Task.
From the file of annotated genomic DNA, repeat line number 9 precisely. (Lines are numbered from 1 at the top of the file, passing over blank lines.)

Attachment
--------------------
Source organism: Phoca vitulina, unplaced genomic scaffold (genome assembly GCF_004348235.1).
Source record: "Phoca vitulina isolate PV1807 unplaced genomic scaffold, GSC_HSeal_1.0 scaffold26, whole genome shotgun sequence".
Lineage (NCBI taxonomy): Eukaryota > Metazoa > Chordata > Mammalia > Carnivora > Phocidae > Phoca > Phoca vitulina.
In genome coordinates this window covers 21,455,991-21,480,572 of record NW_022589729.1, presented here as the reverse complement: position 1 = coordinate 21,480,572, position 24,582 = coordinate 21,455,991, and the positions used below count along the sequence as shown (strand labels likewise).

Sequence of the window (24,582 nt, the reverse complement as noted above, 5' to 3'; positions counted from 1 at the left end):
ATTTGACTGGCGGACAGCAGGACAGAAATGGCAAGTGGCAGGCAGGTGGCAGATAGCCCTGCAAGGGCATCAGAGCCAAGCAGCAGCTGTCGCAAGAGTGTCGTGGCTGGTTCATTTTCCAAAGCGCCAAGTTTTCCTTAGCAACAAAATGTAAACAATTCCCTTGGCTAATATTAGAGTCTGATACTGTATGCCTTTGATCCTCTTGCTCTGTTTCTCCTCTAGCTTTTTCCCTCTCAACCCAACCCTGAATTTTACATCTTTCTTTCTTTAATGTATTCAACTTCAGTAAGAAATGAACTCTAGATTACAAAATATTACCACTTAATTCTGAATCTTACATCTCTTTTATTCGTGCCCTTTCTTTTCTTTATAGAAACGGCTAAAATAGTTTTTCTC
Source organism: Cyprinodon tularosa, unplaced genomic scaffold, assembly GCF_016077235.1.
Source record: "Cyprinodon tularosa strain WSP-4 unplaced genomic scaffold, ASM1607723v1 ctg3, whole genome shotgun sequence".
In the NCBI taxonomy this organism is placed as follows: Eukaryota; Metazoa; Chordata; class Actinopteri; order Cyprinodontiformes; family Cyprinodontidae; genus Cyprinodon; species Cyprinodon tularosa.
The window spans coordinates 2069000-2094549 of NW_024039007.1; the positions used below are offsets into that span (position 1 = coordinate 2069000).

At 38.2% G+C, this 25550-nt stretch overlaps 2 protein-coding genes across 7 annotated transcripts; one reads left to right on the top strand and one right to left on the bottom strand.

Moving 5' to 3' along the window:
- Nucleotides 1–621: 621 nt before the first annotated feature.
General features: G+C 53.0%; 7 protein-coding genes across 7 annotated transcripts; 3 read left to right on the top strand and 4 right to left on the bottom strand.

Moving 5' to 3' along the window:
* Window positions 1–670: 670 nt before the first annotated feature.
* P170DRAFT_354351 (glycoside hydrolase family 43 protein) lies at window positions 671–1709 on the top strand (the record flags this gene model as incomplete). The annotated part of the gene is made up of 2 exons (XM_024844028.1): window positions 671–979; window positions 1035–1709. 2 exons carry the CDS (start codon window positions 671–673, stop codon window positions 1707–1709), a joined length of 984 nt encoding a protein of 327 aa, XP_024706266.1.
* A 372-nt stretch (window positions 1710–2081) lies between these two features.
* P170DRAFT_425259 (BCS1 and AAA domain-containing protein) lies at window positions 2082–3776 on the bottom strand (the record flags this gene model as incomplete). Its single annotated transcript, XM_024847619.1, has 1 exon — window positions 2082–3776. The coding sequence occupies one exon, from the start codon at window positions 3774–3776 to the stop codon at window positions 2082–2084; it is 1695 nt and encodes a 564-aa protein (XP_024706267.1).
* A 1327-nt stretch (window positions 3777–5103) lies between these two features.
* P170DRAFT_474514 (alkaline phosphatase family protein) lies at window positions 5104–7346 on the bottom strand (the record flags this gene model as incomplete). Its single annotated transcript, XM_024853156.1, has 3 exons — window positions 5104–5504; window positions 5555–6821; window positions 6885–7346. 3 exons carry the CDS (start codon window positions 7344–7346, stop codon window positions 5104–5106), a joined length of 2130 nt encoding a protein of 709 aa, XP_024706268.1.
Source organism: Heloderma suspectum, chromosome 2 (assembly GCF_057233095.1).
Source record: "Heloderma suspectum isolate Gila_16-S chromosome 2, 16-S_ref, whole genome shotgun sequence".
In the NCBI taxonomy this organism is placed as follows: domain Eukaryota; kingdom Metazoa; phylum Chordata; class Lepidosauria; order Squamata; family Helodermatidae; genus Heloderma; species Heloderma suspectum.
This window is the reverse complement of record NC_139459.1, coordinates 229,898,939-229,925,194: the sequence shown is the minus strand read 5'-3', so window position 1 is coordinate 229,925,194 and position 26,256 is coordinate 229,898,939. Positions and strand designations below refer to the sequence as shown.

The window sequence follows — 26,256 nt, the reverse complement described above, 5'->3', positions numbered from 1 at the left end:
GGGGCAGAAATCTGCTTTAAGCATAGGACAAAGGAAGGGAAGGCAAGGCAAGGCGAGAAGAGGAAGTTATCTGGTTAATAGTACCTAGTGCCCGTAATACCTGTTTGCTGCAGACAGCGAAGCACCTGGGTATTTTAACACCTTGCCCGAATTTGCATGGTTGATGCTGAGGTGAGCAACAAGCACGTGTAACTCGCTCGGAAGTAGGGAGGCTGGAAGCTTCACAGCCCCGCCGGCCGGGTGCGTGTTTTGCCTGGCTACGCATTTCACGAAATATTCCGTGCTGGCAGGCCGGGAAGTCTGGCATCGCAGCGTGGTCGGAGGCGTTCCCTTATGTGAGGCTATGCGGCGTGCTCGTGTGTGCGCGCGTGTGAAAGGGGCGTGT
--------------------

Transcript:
In the NCBI taxonomy this organism is placed as follows: Eukaryota; Metazoa; Chordata; class Actinopteri; order Cyprinodontiformes; family Cyprinodontidae; genus Cyprinodon; species Cyprinodon tularosa.